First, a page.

The network aims to protect, pursue, and publish the work of other journalists facing threats, prison, or murder. They ensure that journalists under threat can secure their information through one of their secure communications channels.

Daphne testified in front of the Council of Europe as part of an inquiry into threats made to journalists just 10 days before her assassination. In the audio from her testimony, Daphne says:

“[there’s] constant propaganda against me. I got used to it. But my biggest concern is that, because people see what’s happened to me, they don’t want to do it. It’s scared others off. People are afraid of consequences.”

The Deadliest Time in History

Journalists are at risk of being captured, detained, or murdered as punishment for criticising a political regime or religious ideology. Additionally, journalists face an increasingly hostile digital environment, often tolerating intimidation, threats of physical and sexual harm and abuse, and ‘doxing’ – having their private information published online. These dangers disproportionately fall on female journalists and journalists of colour.

While there are resolutions in place condemning the attacks of journalists, both the nature of war and media have changed drastically in recent years. Therefore, these resolutions require updating as they no longer address the increasingly dangerous challenges facing journalists. The severity of the situation, and growing tension between Israel and Hamas, has led to the deadliest period for journalists covering conflict since 1992, according to the Committee to Protect Journalists (CPJ).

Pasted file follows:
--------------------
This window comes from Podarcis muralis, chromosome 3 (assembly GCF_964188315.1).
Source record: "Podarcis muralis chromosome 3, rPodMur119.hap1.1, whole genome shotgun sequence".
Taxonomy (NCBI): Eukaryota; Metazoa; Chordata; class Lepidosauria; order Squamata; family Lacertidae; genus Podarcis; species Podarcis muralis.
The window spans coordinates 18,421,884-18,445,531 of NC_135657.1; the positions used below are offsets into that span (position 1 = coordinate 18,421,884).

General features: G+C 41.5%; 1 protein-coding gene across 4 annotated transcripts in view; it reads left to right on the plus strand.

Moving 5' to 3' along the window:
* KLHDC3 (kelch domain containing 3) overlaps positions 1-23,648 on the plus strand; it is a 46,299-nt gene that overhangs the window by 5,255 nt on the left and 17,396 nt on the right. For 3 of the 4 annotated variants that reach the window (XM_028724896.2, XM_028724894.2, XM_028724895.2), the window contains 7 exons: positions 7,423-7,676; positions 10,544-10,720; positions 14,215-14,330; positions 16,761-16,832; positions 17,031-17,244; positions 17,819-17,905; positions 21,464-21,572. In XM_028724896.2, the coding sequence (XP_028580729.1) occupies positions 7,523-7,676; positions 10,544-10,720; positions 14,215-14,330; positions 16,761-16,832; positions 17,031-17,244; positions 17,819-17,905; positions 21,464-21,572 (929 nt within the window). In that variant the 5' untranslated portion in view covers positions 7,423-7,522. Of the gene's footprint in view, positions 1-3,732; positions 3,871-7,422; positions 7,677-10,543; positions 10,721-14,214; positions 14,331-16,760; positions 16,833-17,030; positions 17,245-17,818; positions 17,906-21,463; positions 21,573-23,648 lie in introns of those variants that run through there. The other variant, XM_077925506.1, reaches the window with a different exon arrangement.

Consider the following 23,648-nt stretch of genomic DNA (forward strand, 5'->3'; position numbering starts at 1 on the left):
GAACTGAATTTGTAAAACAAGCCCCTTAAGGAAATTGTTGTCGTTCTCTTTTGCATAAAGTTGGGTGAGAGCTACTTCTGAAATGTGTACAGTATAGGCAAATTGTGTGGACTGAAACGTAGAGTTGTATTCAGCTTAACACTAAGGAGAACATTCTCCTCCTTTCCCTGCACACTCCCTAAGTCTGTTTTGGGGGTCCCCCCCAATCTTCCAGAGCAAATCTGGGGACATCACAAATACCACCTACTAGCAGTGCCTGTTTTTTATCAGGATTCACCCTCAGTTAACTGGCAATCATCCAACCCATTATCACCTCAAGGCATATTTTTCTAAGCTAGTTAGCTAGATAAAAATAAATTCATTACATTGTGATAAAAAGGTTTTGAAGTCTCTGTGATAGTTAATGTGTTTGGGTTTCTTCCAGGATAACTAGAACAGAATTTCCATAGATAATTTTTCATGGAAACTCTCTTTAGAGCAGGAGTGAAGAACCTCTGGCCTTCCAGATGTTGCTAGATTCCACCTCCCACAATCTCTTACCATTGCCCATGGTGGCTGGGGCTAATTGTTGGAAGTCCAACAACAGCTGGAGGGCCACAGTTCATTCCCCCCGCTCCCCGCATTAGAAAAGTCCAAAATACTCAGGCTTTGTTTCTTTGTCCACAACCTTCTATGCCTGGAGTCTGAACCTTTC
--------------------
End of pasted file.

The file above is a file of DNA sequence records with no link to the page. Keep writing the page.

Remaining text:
Each country is solely responsible for investigating and prosecuting those who harm or kill journalists. Unfortunately, not every country has the means or capability to investigate these crimes to the necessary extent and therefore only 10% of journalists’ killers are ever prosecuted.

Every year, the CPJ publishes their Global Impunity Index, which highlights countries where members of the press are murdered for reporting the news, and the perpetrators go free. No one has been held accountable in nearly 80% of journalist targeted murders during the last 10 years, and governments show little interest in tackling this issue. In their report, the CPJ highlighted 11 countries: Somalia, Syria, South Sudan, Afghanistan, Iraq, Mexico, Philippines, Myanmar, Brazil, Pakistan, and India.

The growing challenges journalists’ face while on the job should be a global cause for concern. When independent media cannot provide first-hand, original reporting, freedom suffers. A free press is the cornerstone of democracy.

As part of THE WHY’s vision of providing free access to information, once a month we release one of our favourite documentaries onto our YouTube Channel, labelled as Film of the Month.

If you would like to suggest a WHY film that you would like to watch, or simply want more information about this month’s pick, then reach out at info@thewhy.dk